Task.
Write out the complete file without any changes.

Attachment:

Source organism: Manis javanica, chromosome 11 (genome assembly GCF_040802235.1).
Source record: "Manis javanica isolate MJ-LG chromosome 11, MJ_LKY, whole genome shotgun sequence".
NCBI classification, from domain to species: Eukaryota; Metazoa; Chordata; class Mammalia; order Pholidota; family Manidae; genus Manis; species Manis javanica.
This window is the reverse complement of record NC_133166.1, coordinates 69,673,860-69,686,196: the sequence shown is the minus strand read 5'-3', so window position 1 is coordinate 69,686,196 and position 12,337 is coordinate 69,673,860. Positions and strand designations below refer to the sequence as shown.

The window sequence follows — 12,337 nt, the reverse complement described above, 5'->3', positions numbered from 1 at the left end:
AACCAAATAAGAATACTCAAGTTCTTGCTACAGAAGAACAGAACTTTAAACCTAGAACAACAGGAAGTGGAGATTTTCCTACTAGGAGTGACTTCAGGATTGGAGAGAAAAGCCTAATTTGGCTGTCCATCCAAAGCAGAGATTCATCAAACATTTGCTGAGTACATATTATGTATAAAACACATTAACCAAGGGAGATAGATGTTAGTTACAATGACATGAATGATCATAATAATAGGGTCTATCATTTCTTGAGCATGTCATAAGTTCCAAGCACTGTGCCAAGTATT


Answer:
Source organism: Manis javanica, chromosome 11 (genome assembly GCF_040802235.1).
Source record: "Manis javanica isolate MJ-LG chromosome 11, MJ_LKY, whole genome shotgun sequence".
NCBI classification, from domain to species: Eukaryota; Metazoa; Chordata; class Mammalia; order Pholidota; family Manidae; genus Manis; species Manis javanica.
This window is the reverse complement of record NC_133166.1, coordinates 69,673,860-69,686,196: the sequence shown is the minus strand read 5'-3', so window position 1 is coordinate 69,686,196 and position 12,337 is coordinate 69,673,860. Positions and strand designations below refer to the sequence as shown.

The window sequence follows — 12,337 nt, the reverse complement described above, 5'->3', positions numbered from 1 at the left end:
AACCAAATAAGAATACTCAAGTTCTTGCTACAGAAGAACAGAACTTTAAACCTAGAACAACAGGAAGTGGAGATTTTCCTACTAGGAGTGACTTCAGGATTGGAGAGAAAAGCCTAATTTGGCTGTCCATCCAAAGCAGAGATTCATCAAACATTTGCTGAGTACATATTATGTATAAAACACATTAACCAAGGGAGATAGATGTTAGTTACAATGACATGAATGATCATAATAATAGGGTCTATCATTTCTTGAGCATGTCATAAGTTCCAAGCACTGTGCCAAGTATT